Suitable phosphorous compounds are thiophosphates or phosphorous sulfide compounds that are usable in the composition of the invention including, but are not limited to, phosphorus pentasulfide, diethyl diphosphate ammonium salt, diethyl dithio phosphate, and 2,4-bis-(4-methoxyphenyl)-1,3,2,4-dithiodiphosphetane-2,4-disulfide. In one preferred embodiment, the phosphorous sulfide compound is phosphorus pentasulfide. The concentration of thiophosphate and/or phosphorous sulfide compounds in the working solution is preferably between about 1 and 1000 ppm, more preferably between about 20 and 100 ppm and most preferably between about 20 and 40 ppm.
The inventors of the present invention have determined that the use of phosphorus pentasulfide and/or thiophosphates helps to improve acid resistance of copper clad laminates during processes for making printed circuit boards. In addition, the inventors of the present invention have found that phosphorus pentasulfide and/or thiophosphates can beneficially be used in conversion coating working baths or in post-dip compositions. The thiophosphate or phosphorous sulfide can be compatible with many additives for the composition and have been found to work synergistically with carbonyl compounds which may be added to the composition of this invention.
The microetching conversion coating composition may also optionally but preferably contain a source of halide ions. The source of halide ions is used to assist in dissolving the metal (i.e. copper) and to ensure production of copper surfaces with superior adhesiveness and solderability. Fluoride ions, chloride ions, bromide ions, and the like can be used as the halide ion source, although chloride ions are generally preferred. The halide ions are added to the composition as a compound which can be dissociated into a halide ion in a solution. Examples of preferred sources of halide ions include alkaline metal salts such as sodium chloride, ammonium chloride, and potassium chloride, oxohalides such as sodium chlorate and potassium chlorate, halide bearing mineral acids such as hydrochloric acid, or copper chloride. In a preferred embodiment, the source of halide ions is sodium chloride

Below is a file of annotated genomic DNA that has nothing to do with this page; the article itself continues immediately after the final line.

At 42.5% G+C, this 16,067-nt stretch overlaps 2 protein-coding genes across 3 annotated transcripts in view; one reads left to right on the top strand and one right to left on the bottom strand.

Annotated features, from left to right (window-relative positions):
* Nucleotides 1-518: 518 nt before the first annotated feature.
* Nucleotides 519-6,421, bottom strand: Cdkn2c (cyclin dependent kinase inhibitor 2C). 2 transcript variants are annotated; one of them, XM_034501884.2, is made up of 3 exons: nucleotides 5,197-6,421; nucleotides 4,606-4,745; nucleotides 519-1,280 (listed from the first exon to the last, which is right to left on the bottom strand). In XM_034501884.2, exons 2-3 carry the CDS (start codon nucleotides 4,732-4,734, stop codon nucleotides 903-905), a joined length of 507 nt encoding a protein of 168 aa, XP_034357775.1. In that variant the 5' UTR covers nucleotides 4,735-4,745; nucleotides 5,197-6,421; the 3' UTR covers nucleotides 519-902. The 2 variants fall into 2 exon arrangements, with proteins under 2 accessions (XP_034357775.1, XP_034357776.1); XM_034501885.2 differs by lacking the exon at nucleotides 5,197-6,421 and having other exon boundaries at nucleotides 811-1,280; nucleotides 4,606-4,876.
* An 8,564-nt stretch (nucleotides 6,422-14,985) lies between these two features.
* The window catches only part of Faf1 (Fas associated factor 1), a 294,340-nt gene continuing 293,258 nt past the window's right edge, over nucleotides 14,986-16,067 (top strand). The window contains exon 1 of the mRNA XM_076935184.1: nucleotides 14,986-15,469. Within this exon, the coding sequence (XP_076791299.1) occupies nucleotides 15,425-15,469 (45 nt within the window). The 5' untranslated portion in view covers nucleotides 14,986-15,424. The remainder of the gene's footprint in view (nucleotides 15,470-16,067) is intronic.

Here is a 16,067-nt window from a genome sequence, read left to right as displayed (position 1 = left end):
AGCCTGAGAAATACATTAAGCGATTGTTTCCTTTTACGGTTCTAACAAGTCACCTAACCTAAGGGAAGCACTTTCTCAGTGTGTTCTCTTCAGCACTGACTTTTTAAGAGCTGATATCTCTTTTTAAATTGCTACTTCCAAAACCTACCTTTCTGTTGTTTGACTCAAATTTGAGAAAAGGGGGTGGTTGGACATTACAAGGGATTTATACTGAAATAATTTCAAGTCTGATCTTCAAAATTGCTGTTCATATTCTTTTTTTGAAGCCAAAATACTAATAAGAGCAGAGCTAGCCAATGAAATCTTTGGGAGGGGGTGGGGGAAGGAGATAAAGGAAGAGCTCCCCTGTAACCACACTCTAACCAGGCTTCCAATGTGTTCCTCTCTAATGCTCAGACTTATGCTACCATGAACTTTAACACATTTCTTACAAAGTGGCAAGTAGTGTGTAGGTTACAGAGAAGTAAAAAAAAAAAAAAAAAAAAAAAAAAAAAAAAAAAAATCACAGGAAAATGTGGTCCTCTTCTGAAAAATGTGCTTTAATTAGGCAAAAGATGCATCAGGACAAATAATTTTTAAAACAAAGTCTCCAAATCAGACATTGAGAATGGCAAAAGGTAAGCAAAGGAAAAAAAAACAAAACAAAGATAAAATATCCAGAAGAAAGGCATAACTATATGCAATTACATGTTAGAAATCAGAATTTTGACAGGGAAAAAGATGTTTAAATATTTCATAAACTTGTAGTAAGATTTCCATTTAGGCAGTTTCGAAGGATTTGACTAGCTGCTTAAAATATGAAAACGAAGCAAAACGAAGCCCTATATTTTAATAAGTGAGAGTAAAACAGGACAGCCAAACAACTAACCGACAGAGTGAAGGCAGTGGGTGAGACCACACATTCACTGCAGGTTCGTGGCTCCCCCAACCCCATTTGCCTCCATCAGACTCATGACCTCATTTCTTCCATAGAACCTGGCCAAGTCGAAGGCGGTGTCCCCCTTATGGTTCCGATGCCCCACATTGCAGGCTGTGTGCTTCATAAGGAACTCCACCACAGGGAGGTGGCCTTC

To optimize performance of the microetching composition, other additives may be included in the composition of the invention. These additives are typically selected from the group consisting of, amines, polyamines, acrylamide, organic nitro compounds and molybdenum ions.
Suitable amines include N,N-diethylethanol amine, triethylene tetramine, gylcine, and ethylene diaminetetracetic acid. Suitable polyamines include P-400 (polyethyleneimine, MW 423, available from Aldrich Chemical Co.).
Suitable sources of molybdenum ions include any molybdenum-containing ion soluble in the aqueous solution of the invention. Preferred sources of molybdenum ions are molybdate salts, such as sodium molybdate, and phosphomolybdic acid. Other suitable sources of molybdenum ions include molybdic acid, molybdic anhydride, and salts of phosphomolybidic acid.
The present invention is also directed to an improved method of microetching copper or copper alloy surfaces to increase the adhesion of the copper surface to a polymeric material, the method comprising the steps of:
The process proposed is particularly suited to the manufacture of multilayer printed circuit boards. Thus, in this application, the metal circuitry (usually copper) of the innerlayers is treated with the composition proposed herein. After treatment, followed by water rinsing, the innerlayers are bonded together with polymeric materials such as pre-pregs or imageable dielectrics, resulting in the multilayer printed circuit board.